We always enjoy meeting other health and safety professionals who are as dedicated as we are to protecting lone workers. So we particularly welcomed the keynote address at this year’s Lone Worker Safety Conference on 15 October 2019 at The King’s Fund in London. The head of the vulnerable workers team at the Health & Safety Executive (HSE), Barbara Hockey, shared some important insight. And during her speech, she announced a welcome review of the HSE’s lone worker guidance.
What the HSE says about lone workers now
It’s worth remembering that there are no specific regulations relating to lone workers. However, the HSE has always recognised that this group of workers can be at higher risk. To that end, it provides a leaflet ‘Working Alone: Health and safety guidance on the risks’. Yet this leaflet was last updated in 2012. Since that time, the face of lone working has changed considerably. The way in which people work alone, where they work and the activities they carry out have all developed. The HSE recognises these changes and the fact that, as the regulator for health and safety in the workplace, they also need to adapt their lone worker guidance.
The changing nature of working alone
The HSE has singled out some particular areas where the environment for lone working has altered over the course of the last decade. First, there are issues around the ‘gig’ economy. Clearly, this style of working has greatly increased flexibility for workers. There are now approximately 3 million people who are classed as ‘gig’ workers. But it can also downgrade their status with their employer, with health and safety implications, especially for workers on lower incomes. About half of those workers are under the age of thirty-five. Therefore it’s likely that they might work in this manner for the whole of their careers, rather than in a more traditional working environment.
Secondly, there is now rightly more concern with the impact of lone working on mental health and wellbeing. The main mental health problems identified so far are work-related stress and other mental health issues. There are also safety risks associated with fatigue, and an increase in occupational injuries such as manual handling injuries for delivery drivers. For the HSE this creates challenges on location-based regulatory activity and how they hold the right people to account.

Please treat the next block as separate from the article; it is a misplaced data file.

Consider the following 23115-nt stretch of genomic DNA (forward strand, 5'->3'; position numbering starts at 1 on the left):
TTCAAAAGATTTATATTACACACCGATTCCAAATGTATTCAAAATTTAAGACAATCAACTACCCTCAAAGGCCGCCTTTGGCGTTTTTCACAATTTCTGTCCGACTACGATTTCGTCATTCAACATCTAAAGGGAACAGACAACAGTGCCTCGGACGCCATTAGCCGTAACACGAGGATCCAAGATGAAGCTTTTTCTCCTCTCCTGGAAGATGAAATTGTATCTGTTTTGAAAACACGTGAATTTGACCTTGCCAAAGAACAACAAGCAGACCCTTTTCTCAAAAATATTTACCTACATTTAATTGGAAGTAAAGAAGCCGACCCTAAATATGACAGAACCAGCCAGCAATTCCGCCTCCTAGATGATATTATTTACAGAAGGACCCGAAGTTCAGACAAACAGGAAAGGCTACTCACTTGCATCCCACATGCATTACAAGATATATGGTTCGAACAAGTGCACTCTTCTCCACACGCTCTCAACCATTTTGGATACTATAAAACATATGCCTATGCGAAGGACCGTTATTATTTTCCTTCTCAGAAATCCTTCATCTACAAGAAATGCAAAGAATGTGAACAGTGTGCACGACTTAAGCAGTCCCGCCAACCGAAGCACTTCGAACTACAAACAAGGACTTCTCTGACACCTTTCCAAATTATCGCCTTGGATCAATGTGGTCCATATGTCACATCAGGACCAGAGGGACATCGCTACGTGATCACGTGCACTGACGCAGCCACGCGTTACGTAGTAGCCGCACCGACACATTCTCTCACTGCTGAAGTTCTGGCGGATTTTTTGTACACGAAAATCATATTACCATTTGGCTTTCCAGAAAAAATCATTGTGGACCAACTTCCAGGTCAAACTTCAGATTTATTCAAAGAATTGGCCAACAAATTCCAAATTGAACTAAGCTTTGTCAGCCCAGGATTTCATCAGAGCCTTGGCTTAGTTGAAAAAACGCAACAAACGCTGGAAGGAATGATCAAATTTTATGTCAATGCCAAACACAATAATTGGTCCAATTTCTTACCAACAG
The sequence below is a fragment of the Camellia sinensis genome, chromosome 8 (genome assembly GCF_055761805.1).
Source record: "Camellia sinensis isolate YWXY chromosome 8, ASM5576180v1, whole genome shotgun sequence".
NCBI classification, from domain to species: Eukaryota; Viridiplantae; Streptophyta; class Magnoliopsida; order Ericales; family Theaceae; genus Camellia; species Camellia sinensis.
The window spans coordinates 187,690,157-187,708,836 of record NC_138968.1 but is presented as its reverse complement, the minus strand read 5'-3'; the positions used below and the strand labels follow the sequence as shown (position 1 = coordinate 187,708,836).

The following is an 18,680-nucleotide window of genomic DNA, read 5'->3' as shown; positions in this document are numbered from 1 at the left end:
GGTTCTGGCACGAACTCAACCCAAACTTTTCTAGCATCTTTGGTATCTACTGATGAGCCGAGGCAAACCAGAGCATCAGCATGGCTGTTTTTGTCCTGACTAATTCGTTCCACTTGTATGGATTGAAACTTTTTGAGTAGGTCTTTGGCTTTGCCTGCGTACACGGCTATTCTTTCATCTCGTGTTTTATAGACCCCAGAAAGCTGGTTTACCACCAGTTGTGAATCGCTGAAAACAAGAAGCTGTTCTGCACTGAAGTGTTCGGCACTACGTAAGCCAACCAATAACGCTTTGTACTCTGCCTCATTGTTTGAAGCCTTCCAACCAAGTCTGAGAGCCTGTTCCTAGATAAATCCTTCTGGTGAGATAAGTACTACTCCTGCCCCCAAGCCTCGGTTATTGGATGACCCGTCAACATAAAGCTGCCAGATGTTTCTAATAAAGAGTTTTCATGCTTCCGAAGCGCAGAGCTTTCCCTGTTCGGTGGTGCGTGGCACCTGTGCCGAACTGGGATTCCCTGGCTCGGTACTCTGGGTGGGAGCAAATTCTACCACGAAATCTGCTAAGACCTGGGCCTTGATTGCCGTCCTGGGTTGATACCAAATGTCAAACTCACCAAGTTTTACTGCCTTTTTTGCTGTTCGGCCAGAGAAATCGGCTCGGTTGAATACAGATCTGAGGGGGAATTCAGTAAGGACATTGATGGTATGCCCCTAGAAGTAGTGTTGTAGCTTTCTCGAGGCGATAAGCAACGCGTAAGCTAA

Thirdly, there are implications arising from the fact that the UK has an ageing workforce. Recent research carried out by the HSE shows that 72% of people over the age of 50 are now working, up from 56% in 1992. By 2050 it is estimated that 40% of the UK’s workforce will have some form of long-term health condition, many age-related. This also implies that accidents experienced by older workers are more likely to result in more serious outcomes.
Developing new lone worker guidance
Over the course of the last year, the HSE has been working with stakeholders to review its lone worker guidance. As well as a new guidance leaflet, the HSE is developing a series of dedicated web pages, to cover key topics and frequently asked questions. The focus will continue to be on encouraging and empowering employers to do their own assessment of risk and take proactive steps based on this guidance. The HSE is also including much more information about how employers can control the risks.
The new guidance is still in draft form and will not be launched in its new format until early next year. As well as the impact on mental health and wellbeing, there is also a new section on work-related violence. This matches the focus of many health and safety professionals in the workplace, as it’s a consistent problem in a number of public-facing roles. You can read more about Barbara Hockey’s speech in the online version of Health and Safety Matters https://www.hsmsearch.com/HSE-to-review-lone-worker-guidance.
A renewed commitment to lone workers
Lone Worker Solutions welcomes this approach by the HSE to update its lone worker guidance. As the UK’s regulator for health and safety issues, the HSE must take a lead in ensuring that lone workers get the support they need from employers. But equally, employers need to take responsibility for protecting their workers as best they can. The HSE is rightly putting the emphasis on getting employers to ask the right questions.
We look forward to reading the updated content when it is published in 2020. In the meantime, we will continue to work tirelessly to provide a comprehensive lone worker safety solution. With Safe Hub on their side, employers know that lone workers are protected wherever they are, and whatever help they need.
Contact Lone Worker Solutions and the Safe Hub team today to find out more about lone worker guidance on health and safety.
Post by George Stavrinidis
George is Chief Executive Officer of Lone Worker Solutions (LWS). He believes passionately that everyone should be protected and supported at work. George supports LWS clients to make sure they enjoy the most effective relationship with the team and maximise the effectiveness of their deployment of Safe Hub.